On Sunday the New York Times featured a small graphic highlighting the disparity in growth rates across the G-20 if broken into the ‘core’ G-8 and then what one might call the emerging markets of the G-11.
The charts are small yet compelling in telling the story of how the two different groups are performing. However, I was left wanting to better understand the comparisons between the sizes and growth of the various countries. The areas of circles are difficult to compare and aggregates mask interesting outliers. So, using what I imagine to be the same data from the IMF, I took a quick try at the data to create my own infographic.
Indeed, interesting stories began to appear as I plotted the data. Russia is a member of the G-8, but perhaps has more in common with the G-11. After all, Russia’s growth was nearly 500%. Similarly interesting were Canada and Australia. The former, a G-8 country, was the only G-8 country besides Russia to have greater than 100% growth. And Australia, certainly not an emerging market in most senses, experienced nearly 300% growth. Whereas the emerging markets of Mexico and South Korea lag behind the rest of the G-11.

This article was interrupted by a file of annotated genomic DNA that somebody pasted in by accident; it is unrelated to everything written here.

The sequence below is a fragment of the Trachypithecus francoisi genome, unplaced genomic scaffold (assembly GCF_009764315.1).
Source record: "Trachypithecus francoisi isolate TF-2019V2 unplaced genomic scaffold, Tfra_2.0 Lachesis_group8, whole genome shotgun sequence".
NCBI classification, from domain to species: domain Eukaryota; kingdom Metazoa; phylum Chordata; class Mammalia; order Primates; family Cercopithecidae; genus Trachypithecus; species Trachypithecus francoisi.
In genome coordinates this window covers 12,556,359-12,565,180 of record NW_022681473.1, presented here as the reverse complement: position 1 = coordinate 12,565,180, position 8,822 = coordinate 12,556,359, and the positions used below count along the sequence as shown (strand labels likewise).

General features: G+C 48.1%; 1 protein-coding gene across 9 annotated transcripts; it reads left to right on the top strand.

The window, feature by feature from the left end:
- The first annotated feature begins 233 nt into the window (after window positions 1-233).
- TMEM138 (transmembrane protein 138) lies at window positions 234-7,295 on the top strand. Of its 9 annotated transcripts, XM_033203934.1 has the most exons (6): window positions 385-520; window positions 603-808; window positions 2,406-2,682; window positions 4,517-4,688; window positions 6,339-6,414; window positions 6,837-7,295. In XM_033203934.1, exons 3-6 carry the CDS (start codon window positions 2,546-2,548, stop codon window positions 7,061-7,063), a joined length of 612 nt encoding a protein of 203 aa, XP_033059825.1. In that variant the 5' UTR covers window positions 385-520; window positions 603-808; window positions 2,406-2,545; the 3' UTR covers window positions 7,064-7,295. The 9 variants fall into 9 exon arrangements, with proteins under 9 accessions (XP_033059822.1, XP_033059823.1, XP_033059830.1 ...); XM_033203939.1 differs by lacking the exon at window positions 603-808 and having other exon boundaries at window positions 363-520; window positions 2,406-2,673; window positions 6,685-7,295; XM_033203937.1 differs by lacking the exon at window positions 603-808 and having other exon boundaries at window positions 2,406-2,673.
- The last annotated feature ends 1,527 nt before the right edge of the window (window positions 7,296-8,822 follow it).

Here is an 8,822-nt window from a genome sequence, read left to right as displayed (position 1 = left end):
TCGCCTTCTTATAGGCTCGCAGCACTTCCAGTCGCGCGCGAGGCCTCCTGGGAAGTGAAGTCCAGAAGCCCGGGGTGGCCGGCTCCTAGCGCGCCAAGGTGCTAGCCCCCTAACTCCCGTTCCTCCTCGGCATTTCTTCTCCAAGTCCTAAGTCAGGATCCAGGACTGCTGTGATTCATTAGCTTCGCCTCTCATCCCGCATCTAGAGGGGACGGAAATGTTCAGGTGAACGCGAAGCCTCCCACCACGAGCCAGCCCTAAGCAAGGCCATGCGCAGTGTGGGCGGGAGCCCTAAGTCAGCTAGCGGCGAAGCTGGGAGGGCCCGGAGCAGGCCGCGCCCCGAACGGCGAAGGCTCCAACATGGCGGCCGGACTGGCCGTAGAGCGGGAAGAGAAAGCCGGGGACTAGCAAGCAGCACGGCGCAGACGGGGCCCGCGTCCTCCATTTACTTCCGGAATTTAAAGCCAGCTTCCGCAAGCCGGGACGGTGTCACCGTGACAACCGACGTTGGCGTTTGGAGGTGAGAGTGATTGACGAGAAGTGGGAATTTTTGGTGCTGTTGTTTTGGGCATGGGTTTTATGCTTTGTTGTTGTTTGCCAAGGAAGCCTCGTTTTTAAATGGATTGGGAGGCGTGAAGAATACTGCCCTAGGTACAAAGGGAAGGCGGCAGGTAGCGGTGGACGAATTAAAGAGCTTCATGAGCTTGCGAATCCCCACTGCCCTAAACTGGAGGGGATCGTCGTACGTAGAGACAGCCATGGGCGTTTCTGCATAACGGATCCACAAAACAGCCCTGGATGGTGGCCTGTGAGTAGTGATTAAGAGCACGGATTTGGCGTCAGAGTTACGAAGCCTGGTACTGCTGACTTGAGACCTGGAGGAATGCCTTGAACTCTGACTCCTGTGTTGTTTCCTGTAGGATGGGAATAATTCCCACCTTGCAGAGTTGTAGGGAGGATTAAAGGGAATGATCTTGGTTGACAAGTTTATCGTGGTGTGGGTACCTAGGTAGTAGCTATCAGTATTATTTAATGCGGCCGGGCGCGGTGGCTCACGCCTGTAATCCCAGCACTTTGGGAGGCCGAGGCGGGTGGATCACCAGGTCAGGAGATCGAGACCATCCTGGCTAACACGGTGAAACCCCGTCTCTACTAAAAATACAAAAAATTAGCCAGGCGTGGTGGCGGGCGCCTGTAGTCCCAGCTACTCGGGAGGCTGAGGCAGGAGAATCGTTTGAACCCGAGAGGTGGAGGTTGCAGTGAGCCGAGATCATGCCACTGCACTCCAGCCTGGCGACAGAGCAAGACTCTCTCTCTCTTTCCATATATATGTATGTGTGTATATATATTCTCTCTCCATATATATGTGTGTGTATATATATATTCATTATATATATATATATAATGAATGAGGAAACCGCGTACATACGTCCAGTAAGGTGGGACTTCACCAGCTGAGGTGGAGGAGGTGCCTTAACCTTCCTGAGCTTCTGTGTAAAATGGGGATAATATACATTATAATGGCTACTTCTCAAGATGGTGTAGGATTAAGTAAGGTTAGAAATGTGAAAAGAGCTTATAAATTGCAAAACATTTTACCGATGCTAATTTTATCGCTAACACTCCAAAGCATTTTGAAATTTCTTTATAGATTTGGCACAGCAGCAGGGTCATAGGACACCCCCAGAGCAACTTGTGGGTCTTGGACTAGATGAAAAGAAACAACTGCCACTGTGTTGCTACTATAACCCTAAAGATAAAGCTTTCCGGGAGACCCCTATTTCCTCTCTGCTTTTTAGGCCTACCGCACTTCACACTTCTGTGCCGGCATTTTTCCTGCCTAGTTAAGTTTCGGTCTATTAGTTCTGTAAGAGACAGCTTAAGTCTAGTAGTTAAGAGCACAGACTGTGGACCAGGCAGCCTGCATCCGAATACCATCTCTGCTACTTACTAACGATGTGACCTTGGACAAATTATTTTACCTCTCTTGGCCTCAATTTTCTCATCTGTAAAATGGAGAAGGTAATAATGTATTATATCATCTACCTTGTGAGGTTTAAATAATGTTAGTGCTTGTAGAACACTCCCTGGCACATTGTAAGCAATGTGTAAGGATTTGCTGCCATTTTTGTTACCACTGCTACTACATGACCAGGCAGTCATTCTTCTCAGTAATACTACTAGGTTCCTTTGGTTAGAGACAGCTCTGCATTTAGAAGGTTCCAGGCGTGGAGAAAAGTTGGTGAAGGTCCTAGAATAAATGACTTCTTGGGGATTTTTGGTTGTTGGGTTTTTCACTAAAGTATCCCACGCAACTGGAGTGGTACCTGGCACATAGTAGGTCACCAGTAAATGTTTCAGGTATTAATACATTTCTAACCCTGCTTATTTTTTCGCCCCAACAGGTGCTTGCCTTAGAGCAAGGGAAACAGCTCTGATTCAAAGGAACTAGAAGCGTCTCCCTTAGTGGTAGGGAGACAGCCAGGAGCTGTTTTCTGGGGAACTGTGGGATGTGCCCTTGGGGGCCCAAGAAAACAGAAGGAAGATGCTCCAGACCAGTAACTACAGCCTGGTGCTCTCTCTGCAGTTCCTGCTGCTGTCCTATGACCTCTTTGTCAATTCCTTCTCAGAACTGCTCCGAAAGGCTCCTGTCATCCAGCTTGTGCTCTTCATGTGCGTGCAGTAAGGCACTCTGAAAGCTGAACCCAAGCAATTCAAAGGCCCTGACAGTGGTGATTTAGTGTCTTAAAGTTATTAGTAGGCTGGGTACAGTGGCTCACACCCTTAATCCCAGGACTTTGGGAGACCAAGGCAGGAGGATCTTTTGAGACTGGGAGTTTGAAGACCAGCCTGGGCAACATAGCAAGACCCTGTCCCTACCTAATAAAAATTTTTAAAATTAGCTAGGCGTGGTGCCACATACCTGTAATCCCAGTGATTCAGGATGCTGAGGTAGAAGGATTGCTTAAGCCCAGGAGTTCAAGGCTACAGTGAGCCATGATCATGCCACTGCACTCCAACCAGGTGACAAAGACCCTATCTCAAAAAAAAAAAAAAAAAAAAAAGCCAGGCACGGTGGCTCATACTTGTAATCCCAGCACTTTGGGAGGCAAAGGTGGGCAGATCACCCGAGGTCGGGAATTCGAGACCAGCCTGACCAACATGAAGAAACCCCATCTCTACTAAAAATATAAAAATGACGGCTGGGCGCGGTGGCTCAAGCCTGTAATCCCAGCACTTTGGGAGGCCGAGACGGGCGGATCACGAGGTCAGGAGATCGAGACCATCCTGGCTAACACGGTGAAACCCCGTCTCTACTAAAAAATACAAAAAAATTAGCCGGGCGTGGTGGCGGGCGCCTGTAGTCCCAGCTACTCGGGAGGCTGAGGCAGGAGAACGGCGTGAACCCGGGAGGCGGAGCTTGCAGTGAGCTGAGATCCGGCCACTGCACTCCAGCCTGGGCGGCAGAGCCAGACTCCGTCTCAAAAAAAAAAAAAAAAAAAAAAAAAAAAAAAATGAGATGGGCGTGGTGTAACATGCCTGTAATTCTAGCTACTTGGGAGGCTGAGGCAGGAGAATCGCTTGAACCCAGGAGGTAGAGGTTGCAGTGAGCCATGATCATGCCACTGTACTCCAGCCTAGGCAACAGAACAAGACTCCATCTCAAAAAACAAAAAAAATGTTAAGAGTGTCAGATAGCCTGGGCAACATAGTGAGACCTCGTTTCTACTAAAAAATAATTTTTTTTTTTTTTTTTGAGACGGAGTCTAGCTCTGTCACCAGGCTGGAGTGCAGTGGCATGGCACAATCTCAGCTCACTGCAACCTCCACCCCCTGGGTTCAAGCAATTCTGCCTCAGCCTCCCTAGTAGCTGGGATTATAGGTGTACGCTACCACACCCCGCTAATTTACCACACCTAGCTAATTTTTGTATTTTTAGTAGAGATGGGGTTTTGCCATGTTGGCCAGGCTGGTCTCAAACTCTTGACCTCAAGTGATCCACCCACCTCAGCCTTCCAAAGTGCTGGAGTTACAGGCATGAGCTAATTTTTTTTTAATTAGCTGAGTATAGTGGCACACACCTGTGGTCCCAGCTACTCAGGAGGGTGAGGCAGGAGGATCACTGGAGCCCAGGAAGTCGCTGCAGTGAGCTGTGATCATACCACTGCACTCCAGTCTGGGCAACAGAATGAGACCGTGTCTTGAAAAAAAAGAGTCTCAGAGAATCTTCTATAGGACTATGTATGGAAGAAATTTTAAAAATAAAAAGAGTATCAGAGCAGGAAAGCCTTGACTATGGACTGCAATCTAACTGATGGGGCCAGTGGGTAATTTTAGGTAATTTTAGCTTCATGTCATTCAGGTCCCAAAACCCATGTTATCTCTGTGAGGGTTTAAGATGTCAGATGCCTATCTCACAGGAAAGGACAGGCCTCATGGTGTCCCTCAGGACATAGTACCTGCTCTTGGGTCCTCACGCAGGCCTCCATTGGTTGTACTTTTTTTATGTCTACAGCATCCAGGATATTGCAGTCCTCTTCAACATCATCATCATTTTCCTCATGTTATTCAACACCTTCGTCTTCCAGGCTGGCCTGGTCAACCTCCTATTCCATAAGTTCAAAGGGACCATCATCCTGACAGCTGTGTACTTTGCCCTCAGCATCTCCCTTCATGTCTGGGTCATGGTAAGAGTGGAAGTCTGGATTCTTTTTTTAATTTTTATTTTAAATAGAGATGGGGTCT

Then, when plotting the sizes of the economies, China was no surprise as the second-largest economy. However, that Brazil has managed to already surpass the G-8 economies of Italy, Russia, and Canada was a bit shocking. And Brazil looks nearly ready to surpass the UK, but for its apparent recent downturn. Also interesting to note are the Financial Crisis dips in GDP across most countries. Some countries, like China, unsurprisingly did not suffer greatly. However, that Japan and South Africa kept on a steady pace of growth was unexpected.
All of that would have been missed but for a slightly deeper dive into the IMF data. And a few hours of my time.